Spatial Geometry

About

For spatial geometry Ocean InfoHub guidance will be to use the OGC GeoSPARQL vocabulary to express geometry using Well Known Text (WKT). The schema.org spatial types and propeties are not well defined and difficult at times to reliably translate to geometries for use in more Open Geospatial Consortium (OGC) environments.

Simple GeoSPARQL WKT

The following is a simple example of how to embed a WKT string via GeoSPARQL into a JSON-LD record.
Well Know Text (WKT) is a OGC standard referenced at: https://www.ogc.org/standards/wkt-crs. A more accessible description and set of examples can be found at WikiPedia: Well-known text representation of geometry.

 1{
 2    "@context": {
 3      "@vocab": "https://schema.org/",
 4      "geosparql": "http://www.opengis.net/ont/geosparql#"
 5    },
 6    "@id": "https://example.org/id/XYZ",
 7    "@type": "Dataset",
 8    "name": "Data set name",
 9    "geosparql:hasGeometry": {
10        "@type": "http://www.opengis.net/ont/sf#Point",
11        "geosparql:asWKT": {
12            "@type": "http://www.opengis.net/ont/geosparql#wktLiteral",
13            "@value": "POINT(-76 -18)"
14        },
15        "geosparql:crs": {
16            "@id": "http://www.opengis.net/def/crs/OGC/1.3/CRS84"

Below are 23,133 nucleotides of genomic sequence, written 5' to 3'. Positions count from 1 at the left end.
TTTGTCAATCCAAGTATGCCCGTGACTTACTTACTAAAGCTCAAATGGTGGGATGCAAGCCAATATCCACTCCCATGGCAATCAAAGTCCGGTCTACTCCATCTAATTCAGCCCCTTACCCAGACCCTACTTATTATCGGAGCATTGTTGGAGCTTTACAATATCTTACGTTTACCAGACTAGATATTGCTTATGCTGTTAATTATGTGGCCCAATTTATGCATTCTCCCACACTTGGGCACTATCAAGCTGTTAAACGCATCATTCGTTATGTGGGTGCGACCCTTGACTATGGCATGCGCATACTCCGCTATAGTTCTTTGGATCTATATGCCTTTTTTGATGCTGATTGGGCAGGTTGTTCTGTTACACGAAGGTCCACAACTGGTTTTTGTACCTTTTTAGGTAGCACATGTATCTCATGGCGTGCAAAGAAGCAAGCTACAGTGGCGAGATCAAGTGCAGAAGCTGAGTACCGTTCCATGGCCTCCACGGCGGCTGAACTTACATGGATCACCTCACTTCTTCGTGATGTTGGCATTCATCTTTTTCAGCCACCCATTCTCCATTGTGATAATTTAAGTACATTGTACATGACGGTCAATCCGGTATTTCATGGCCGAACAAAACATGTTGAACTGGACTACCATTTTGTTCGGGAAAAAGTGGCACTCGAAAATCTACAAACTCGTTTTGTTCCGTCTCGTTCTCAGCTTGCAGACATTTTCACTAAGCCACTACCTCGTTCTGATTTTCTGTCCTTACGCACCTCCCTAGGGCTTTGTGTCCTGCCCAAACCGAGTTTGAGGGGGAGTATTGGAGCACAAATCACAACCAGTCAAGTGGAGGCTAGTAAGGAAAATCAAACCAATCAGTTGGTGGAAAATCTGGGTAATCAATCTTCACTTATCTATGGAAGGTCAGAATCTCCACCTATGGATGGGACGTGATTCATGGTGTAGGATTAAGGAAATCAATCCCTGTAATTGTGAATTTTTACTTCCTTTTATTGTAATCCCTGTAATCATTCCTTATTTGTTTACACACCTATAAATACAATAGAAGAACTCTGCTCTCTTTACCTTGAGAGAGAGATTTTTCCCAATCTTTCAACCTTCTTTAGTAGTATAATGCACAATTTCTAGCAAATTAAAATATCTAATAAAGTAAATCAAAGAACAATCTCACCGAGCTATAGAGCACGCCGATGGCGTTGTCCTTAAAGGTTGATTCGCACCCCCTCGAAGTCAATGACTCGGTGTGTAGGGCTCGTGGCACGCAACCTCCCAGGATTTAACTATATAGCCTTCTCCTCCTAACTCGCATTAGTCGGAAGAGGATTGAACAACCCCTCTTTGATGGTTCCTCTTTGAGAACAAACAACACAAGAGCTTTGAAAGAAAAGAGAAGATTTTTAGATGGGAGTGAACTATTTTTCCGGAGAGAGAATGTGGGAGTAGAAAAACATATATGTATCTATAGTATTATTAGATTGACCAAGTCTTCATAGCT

17        }
18    }
19}

Line 4 declare the GeoSPARQL prefix for the vocabulary that we will leverage in this document.

Lines 9-17 are the GeoSPARQL node and property definitions. In this case our type is a simple point geometry. We then go on to declare the asWKT with a type and value. The value is our actual WKT string for our geometry. We can further declare the coordinate reference system (CRS) of the geometry using the crs property.

import json
from pyld import jsonld
import os, sys

currentdir = os.path.dirname(os.path.abspath(''))
parentdir = os.path.dirname(currentdir)
sys.path.insert(0, parentdir)
from lib import jbutils

with open("./graphs/basic.json") as dgraph:
    doc = json.load(dgraph)

context = {
    "@vocab": "https://schema.org/",
}

compacted = jsonld.compact(doc, context)
jbutils.show_graph(compacted)
../../_images/README_1_03.svg

WKT Bounding Box

Note that WKT doesn’t directly have a bounding box to in that case you would need to use a polygon. The following is an example of a WKT string:

POLYGON((45.066730529474505 2.6430807905900235,47.395832091974505 2.6430807905900235,47.395832091974505 0.3588601145746598,45.066730529474505 0.3588601145746598,45.066730529474505 2.6430807905900235))

This following the pattern: